Yesterday I was introduced to surrealism. Now, of course, I’ve known about the surrealist art movement and have long been familiar with artists such as Salvador Dali, Joan Miro, and Max Ernst. Honestly, I don’t care much for surrealist art. For the most part, I’ve shrugged it off and overlooked it as part of my art studies. Why turn my time and attention to an art form that I don’t intend to pursue?
I don’t have a good answer. But I do have a new book — well, a used one, actually — titled Surrealist Book of Games, and so, here I am ready to play along with the masters of this mind-bending genre.
How did this happen? What stars crossed themselves up in my art heavens to decree that I should begin exploring something so far afield of my personal aesthetics? Why did I purchase this book, and why am I willing to follow along?
I guess in large part I just want to see where this all might lead me. Maybe I can chalk this up to my personal “art therapy” program whereby I’m getting in touch with a lot of deep-down, long-buried feelings. Naturally I’m curious about what might emerge from the hidden depths of my sub-conscious.
Here, for starters, is my first somewhat surrealistic painting, although it didn’t actually start out to be that at all. It began as another Sketchbook Revival project, and then evolved into this colorful — meaningless — combination of shapes and scribbles:
One of the most important things I’ve taken away from the Sketchbook Revival event is that our sketchbooks are not sacred tomes. They’re more like playgrounds, places where we can run as fast as we can, fall and skin our knees, get into arguments with any big bully who tries to shove us down, and climb to the top of the monkey bars to get a better view of the world.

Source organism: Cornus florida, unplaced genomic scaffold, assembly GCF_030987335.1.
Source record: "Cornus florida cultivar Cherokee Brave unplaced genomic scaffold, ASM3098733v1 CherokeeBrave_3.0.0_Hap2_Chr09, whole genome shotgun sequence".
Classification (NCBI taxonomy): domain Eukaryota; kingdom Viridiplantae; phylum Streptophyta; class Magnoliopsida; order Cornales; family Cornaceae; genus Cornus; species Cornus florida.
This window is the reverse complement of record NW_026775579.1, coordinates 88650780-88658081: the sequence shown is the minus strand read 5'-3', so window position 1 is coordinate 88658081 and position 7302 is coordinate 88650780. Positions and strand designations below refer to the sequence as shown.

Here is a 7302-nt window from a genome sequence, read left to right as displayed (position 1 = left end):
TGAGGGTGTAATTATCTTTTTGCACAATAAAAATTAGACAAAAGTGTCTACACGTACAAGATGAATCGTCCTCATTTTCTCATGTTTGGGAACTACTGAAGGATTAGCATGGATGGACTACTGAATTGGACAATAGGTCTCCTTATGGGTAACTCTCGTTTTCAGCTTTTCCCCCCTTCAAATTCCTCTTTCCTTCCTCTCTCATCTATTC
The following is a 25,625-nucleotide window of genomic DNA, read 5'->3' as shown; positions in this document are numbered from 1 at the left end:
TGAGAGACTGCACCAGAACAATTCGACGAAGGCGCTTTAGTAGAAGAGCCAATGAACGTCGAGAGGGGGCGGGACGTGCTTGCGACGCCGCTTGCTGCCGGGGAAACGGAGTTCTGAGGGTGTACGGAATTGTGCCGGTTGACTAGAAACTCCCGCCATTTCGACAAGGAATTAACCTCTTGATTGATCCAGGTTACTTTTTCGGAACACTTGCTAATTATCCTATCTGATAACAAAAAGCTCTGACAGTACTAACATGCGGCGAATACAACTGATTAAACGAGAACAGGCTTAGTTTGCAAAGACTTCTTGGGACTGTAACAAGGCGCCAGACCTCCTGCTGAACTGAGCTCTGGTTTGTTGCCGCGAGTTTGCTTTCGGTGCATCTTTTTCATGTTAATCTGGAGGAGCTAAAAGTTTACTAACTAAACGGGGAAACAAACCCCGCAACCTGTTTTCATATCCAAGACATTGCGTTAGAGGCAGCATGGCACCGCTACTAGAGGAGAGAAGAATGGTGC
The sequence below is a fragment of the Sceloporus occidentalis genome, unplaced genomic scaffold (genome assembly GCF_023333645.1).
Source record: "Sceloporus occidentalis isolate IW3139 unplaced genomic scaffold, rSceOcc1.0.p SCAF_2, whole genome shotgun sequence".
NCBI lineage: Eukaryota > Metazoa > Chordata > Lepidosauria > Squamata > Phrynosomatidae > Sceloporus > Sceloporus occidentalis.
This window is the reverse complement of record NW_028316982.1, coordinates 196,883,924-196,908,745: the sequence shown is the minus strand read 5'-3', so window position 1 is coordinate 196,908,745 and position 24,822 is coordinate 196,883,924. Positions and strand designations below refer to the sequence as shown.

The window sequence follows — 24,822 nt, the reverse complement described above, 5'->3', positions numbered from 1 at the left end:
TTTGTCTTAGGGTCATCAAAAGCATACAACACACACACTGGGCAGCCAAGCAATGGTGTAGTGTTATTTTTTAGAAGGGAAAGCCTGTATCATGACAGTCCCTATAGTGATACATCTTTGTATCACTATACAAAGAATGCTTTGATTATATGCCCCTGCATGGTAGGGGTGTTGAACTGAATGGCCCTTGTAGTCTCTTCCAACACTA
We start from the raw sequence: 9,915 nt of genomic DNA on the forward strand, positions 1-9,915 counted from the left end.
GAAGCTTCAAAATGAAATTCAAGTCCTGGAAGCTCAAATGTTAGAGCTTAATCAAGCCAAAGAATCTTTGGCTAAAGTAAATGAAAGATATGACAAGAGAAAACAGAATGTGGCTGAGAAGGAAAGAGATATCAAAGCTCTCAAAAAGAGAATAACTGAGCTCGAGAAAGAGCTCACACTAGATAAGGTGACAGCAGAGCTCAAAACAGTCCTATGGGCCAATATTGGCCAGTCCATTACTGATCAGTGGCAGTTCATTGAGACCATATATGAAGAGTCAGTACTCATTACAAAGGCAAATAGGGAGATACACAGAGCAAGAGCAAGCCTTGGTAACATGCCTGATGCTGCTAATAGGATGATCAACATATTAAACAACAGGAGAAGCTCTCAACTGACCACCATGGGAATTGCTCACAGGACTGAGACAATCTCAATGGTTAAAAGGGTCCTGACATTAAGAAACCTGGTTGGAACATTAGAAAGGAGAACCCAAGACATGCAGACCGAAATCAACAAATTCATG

A sketchbook is a place for games, for crazy experiments, for slow, meditative art, or for lightning-quick blitzkrieg art relays. I now have a growing collection of very personal sketchbooks, not ones I’ve bought at any art supply store, but ones I’ve made, ones that do truly reflect who I am as an artist. This, more than anything, is helping me come to terms with the process of art journaling, learning to see it not so much as a means of preserving memories and special moments but as a method of self-discovery, both as an artist and as a woman.
Much of the Sketchbook Revival emphasis was on intuitive art, and I’ve written on the topic before. Through the various workshops offered, participants could explore many different meanings and interpretations for intuitive art. Surrealism is one of the ways in which we can approach this inner muse.
I’m not going too far into the history of surrealism here, just far enough to share these basic ideas:
Surrealism was a cultural movement which developed in Europe in the aftermath of World War I. The movement is best known for its visual artworks and writings and the juxtaposition of distant realities to activate the unconscious mind through the imagery. Artists painted unnerving, illogical scenes, sometimes with photographic precision, creating strange creatures from everyday objects, and developing painting techniques that allowed the unconscious to express itself. Its aim was, according to leader Andre Breton, to “resolve the previously contradictory conditions of dream and reality into an absolute reality, a super-reality, or surreality. — From: Wikipedia
Surrealism, by the way, was not — is not — limited to visual arts, but can be found in literature, films, photography, music, and dance. There’s much to be learned, and it is interesting, indeed.
For me, surrealism will be a lot about colors, about shapes, about taking things apart and putting them back together. I do think that working with personal surrealism can be helpful to any artist, and what I mean by that term is a process of creation not with conscious intent but by following the promptings of our subconscious. Only then can we explore the colors and the images and — perhaps — find that they do have meaning for us. It’s an experience of interpreting our own hidden selves, at least that’s how I’m seeing it.
So, yup. I’ve got book in hand, and I’m ready to play a few surrealist games. I have no idea what I’m doing, but I think this could be very enlightening.